Your family and friends have suggested it for years, your colleagues have seen you doodling names and logos during meetings, and even you even have the blessing of your rabbi – so you bite the bullet and decide to finally realise the dream of opening your own gym.
It’s an exciting enterprise and while you will want to focus on the fun stuff – like choosing equipment – you need to remember that it is a business and there are key financial decisions that you have to make. One of the most important is the negotiation of your lease. And whilst many of us have rented homes, a commercial lease is totally different.
When I leased my own commercial property in Bury St. Edmunds I found there was a lot I should have asked before signing on the dotted line. Here are five questions to think about before signing your gym lease:
How Much Should I Be Paying in Rent?
There are a large number of factors that will determine how much you pay per square foot, including the length of your lease and the condition the space is in. Keep it simple. Remember the larger the space, the less you will pay per square foot. The landlord makes this compromise because they want their building to be as full as possible. However, don’t confuse things and assume that means you should rent a larger space than is needed.
It is critical that you know going into your negotiations how big you want your gym to be and what your budget is for rent. When you are quoted prices, don’t accept them as final. You have every right to ask the landlord to lower the rent. The worst they can say is no, but you might find they’ll meet you somewhere in the middle.
So how do you know what is a reasonable amount to pay? Ask other local gym owners, check comparable listings using sites like Showcase or LoopNet to see what the average asking rent is for other vacant spaces. You can also work with a commercial property agent to get his or her expert advice. At the end of the day, the rent is set by you and the landlord.
How Long Should My Lease Be For?
The length of your lease is directly related to your rent. In general, the shorter your lease, the more you will be asked to pay. This is because most landlords are looking for tenants to sign three to five year leases as it mitigates their risk. A vacant space costs the landlord money, so they want to know you are going to hang around for awhile. Be confident about your business plan and prepared to think long term.
If you are ready to sign a three to five year lease, you should try for a renewal option that allows you to extend the lease for a second term. Though it might seem contradictory, landlords don’t like to give away renewal options as it gives them less control over the use of a space in their building. However, that’s exactly what you want – more control of your space. Make sure you’re able to stay on in your space when your lease is up so that you’re not forced to pack up and move elsewhere (unless you need a bigger gym!).
When pushing for a renewal option you may have to compromise and agree to an increase in rent down the road. This is fair because if you are renewing your lease, then it means your business is successful and growing. Set the renewal price before you sign the lease, rather than taking the risk of it being decided later after your initial lease is up. In three or five years rents throughout the market might have gone up or the landlord might want to charge you more because they see how many gym memberships you’re selling.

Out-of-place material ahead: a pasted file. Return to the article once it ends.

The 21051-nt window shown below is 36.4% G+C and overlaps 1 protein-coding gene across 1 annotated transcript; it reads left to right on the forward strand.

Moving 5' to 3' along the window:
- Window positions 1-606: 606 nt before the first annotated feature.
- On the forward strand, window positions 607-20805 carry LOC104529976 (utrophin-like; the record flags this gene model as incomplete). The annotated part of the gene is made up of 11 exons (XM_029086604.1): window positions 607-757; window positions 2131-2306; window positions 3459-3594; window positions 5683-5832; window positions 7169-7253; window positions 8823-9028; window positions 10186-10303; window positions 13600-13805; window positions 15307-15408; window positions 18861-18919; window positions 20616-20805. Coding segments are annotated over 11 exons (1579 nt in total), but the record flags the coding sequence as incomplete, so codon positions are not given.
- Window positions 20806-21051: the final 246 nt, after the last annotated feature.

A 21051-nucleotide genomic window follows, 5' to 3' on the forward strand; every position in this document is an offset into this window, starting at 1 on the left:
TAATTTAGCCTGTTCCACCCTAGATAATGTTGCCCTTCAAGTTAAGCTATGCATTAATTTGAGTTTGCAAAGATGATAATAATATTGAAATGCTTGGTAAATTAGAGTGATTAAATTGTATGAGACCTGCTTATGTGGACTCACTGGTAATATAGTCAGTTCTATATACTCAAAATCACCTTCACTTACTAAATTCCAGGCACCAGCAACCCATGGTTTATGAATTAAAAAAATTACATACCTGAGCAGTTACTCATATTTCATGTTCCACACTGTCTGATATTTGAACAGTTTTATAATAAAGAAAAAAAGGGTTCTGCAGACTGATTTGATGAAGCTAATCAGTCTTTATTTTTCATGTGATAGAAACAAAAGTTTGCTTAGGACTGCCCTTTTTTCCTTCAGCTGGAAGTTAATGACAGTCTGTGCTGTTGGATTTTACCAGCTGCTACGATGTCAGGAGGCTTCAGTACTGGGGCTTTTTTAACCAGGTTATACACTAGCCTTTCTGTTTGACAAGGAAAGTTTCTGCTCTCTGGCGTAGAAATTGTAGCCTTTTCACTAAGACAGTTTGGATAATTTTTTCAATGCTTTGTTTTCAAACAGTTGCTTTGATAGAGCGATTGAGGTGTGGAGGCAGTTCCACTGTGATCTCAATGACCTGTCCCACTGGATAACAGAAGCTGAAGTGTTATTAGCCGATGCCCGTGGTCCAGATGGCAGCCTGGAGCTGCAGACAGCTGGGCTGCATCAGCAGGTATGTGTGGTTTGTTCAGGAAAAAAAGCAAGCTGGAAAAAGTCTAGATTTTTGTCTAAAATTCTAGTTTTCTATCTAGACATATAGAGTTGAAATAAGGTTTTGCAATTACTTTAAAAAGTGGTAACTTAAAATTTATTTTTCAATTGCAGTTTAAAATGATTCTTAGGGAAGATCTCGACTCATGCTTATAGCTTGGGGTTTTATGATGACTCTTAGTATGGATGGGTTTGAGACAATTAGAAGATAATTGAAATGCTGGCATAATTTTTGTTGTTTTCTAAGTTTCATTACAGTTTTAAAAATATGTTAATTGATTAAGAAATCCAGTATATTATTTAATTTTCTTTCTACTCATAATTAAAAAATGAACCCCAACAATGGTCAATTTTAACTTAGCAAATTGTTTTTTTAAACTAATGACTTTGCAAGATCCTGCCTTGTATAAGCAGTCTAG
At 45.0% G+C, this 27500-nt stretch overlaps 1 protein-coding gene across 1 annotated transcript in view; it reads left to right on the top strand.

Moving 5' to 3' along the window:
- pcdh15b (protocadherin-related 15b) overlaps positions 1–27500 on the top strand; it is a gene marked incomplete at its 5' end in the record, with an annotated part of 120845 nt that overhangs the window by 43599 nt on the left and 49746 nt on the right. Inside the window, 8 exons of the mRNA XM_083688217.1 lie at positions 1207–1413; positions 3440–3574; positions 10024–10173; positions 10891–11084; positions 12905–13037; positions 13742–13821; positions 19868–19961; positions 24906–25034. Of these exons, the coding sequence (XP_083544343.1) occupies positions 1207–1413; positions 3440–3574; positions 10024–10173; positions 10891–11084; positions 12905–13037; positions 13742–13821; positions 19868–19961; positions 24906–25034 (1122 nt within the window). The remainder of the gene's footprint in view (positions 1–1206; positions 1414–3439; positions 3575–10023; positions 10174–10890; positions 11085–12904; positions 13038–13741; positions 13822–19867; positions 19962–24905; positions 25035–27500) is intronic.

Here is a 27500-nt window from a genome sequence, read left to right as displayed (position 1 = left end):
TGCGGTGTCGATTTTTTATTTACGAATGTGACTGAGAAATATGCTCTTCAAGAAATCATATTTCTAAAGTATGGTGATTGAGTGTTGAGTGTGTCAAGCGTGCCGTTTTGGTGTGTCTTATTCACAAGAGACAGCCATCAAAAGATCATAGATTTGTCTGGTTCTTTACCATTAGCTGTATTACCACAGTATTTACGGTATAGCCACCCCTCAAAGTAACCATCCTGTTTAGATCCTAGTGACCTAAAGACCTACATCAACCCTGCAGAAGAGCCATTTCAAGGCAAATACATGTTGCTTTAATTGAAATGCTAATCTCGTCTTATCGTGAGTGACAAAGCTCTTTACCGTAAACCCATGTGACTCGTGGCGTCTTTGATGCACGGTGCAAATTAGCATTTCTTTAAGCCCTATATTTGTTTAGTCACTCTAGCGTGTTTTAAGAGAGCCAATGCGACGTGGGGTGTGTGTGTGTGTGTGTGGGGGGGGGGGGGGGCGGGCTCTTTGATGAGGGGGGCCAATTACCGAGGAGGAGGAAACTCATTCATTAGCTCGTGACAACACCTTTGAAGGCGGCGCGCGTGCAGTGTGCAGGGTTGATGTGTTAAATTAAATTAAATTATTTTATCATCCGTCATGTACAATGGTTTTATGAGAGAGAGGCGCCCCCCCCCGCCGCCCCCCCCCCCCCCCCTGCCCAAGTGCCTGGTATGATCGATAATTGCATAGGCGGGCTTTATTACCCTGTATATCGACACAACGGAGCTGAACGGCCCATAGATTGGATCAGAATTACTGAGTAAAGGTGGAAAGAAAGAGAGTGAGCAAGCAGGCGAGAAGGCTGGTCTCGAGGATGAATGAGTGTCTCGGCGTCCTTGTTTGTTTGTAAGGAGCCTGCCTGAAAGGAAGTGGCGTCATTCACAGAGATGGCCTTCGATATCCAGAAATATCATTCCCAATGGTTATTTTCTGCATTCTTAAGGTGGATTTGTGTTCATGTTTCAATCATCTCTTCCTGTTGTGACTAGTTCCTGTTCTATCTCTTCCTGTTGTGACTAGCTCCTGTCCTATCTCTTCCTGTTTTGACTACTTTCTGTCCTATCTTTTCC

In What Condition Should I Accept the Space?
As a new business owner, you’ll want to save money wherever possible. There will be costs associated with getting your space painted and installing fixtures and equipment. Be sure to negotiate with your landlord that the space you are renting has basic finishes. This is typically defined to include fire-taped walls ready to paint, electrical panel and outlets, sealed concrete or finished floor, finished ceiling with lighting, a finished bathroom and conservatory air conditioning including duct work and controls.
What Repairs Am I Responsible For?
If you’re leasing a space, you should be responsible for repairing and maintaining everything contained within the four walls of the gym. You should not be responsible for external repairs or replacements, such as the roof or HVAC system.
Do I Have to Pay a Common Area Maintenance Fee?
Usually, yes. Outside of utilities and taxes, the landlord might charge you a common area maintenance fee each month. This money goes to cover the landlord’s costs of taking care of the common space of the property. The key thing to look for is that you’re paying CAM as a pro-rata share, which means you pay a percent of the property’s total CAM charges relative to the size of your space. So if you occupy 10% of the building’s total square footage, you should only pay 10% of the total CAM charges for the property.
Overall, you need to be smart. Use common sense. If something doesn’t feel right, be sure to ask your landlord questions. But don’t antagonize them. Your success and the landlord’s success are tied together. You want to have a friendly, productive relationship so that your landlord becomes one of your biggest supporters and champions – and maybe even a client! And if needed, seek legal advice to review the lease before you sign.